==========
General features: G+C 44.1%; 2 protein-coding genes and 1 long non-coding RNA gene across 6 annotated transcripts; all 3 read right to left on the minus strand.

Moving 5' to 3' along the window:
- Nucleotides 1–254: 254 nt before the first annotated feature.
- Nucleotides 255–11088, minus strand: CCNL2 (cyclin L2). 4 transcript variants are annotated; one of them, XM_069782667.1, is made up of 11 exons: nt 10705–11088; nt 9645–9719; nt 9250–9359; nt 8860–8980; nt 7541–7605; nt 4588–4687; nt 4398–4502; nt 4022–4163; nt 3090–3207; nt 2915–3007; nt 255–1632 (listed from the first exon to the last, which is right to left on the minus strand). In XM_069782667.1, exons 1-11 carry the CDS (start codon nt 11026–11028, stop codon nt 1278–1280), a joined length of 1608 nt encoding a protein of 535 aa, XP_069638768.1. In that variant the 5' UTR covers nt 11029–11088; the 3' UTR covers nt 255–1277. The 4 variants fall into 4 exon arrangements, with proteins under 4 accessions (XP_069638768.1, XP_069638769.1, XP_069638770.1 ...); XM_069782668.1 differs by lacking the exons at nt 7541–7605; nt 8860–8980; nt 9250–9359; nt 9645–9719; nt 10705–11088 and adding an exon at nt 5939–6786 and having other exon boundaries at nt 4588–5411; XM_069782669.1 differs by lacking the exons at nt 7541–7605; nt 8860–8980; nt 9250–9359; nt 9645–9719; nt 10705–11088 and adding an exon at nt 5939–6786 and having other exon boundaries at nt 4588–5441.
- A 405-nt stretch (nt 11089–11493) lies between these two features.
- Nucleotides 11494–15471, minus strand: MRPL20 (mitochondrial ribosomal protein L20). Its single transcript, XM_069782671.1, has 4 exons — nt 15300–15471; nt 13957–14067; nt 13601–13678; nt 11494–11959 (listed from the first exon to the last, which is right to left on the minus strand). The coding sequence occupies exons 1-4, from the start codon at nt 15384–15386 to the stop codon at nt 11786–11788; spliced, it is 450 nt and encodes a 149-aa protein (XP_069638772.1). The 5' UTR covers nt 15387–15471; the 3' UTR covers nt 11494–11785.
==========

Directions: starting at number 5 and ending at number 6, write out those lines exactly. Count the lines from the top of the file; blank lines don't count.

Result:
- A 405-nt stretch (nt 11089–11493) lies between these two features.
- Nucleotides 11494–15471, minus strand: MRPL20 (mitochondrial ribosomal protein L20). Its single transcript, XM_069782671.1, has 4 exons — nt 15300–15471; nt 13957–14067; nt 13601–13678; nt 11494–11959 (listed from the first exon to the last, which is right to left on the minus strand). The coding sequence occupies exons 1-4, from the start codon at nt 15384–15386 to the stop codon at nt 11786–11788; spliced, it is 450 nt and encodes a 149-aa protein (XP_069638772.1). The 5' UTR covers nt 15387–15471; the 3' UTR covers nt 11494–11785.